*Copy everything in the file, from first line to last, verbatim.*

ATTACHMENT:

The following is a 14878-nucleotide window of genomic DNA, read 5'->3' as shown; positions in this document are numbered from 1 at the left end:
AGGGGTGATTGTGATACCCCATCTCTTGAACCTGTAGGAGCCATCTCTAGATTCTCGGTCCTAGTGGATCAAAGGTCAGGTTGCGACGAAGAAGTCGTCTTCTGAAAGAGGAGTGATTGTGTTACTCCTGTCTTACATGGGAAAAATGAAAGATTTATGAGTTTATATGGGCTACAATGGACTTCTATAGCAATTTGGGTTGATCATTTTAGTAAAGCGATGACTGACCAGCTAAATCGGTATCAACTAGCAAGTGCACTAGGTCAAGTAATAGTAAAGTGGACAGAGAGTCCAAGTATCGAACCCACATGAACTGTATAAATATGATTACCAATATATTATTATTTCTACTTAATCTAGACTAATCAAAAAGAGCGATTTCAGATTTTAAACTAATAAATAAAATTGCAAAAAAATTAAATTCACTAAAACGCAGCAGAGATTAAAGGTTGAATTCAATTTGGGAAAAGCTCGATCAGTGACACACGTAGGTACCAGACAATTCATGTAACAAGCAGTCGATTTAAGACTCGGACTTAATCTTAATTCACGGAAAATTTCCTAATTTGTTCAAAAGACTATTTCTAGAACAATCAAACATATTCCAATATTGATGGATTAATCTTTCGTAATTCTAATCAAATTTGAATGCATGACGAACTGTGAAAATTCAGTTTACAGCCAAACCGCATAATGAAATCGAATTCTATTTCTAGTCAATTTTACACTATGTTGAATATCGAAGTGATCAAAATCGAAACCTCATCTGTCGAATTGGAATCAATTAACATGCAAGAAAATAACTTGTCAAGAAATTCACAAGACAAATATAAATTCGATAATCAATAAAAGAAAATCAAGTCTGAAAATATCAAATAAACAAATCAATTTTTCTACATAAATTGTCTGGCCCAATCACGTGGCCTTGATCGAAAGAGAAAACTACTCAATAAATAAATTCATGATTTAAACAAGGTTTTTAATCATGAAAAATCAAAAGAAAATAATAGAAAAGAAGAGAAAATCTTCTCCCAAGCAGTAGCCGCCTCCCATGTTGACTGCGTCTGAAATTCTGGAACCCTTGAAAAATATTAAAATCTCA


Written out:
The following is a 14878-nucleotide window of genomic DNA, read 5'->3' as shown; positions in this document are numbered from 1 at the left end:
AGGGGTGATTGTGATACCCCATCTCTTGAACCTGTAGGAGCCATCTCTAGATTCTCGGTCCTAGTGGATCAAAGGTCAGGTTGCGACGAAGAAGTCGTCTTCTGAAAGAGGAGTGATTGTGTTACTCCTGTCTTACATGGGAAAAATGAAAGATTTATGAGTTTATATGGGCTACAATGGACTTCTATAGCAATTTGGGTTGATCATTTTAGTAAAGCGATGACTGACCAGCTAAATCGGTATCAACTAGCAAGTGCACTAGGTCAAGTAATAGTAAAGTGGACAGAGAGTCCAAGTATCGAACCCACATGAACTGTATAAATATGATTACCAATATATTATTATTTCTACTTAATCTAGACTAATCAAAAAGAGCGATTTCAGATTTTAAACTAATAAATAAAATTGCAAAAAAATTAAATTCACTAAAACGCAGCAGAGATTAAAGGTTGAATTCAATTTGGGAAAAGCTCGATCAGTGACACACGTAGGTACCAGACAATTCATGTAACAAGCAGTCGATTTAAGACTCGGACTTAATCTTAATTCACGGAAAATTTCCTAATTTGTTCAAAAGACTATTTCTAGAACAATCAAACATATTCCAATATTGATGGATTAATCTTTCGTAATTCTAATCAAATTTGAATGCATGACGAACTGTGAAAATTCAGTTTACAGCCAAACCGCATAATGAAATCGAATTCTATTTCTAGTCAATTTTACACTATGTTGAATATCGAAGTGATCAAAATCGAAACCTCATCTGTCGAATTGGAATCAATTAACATGCAAGAAAATAACTTGTCAAGAAATTCACAAGACAAATATAAATTCGATAATCAATAAAAGAAAATCAAGTCTGAAAATATCAAATAAACAAATCAATTTTTCTACATAAATTGTCTGGCCCAATCACGTGGCCTTGATCGAAAGAGAAAACTACTCAATAAATAAATTCATGATTTAAACAAGGTTTTTAATCATGAAAAATCAAAAGAAAATAATAGAAAAGAAGAGAAAATCTTCTCCCAAGCAGTAGCCGCCTCCCATGTTGACTGCGTCTGAAATTCTGGAACCCTTGAAAAATATTAAAATCTCA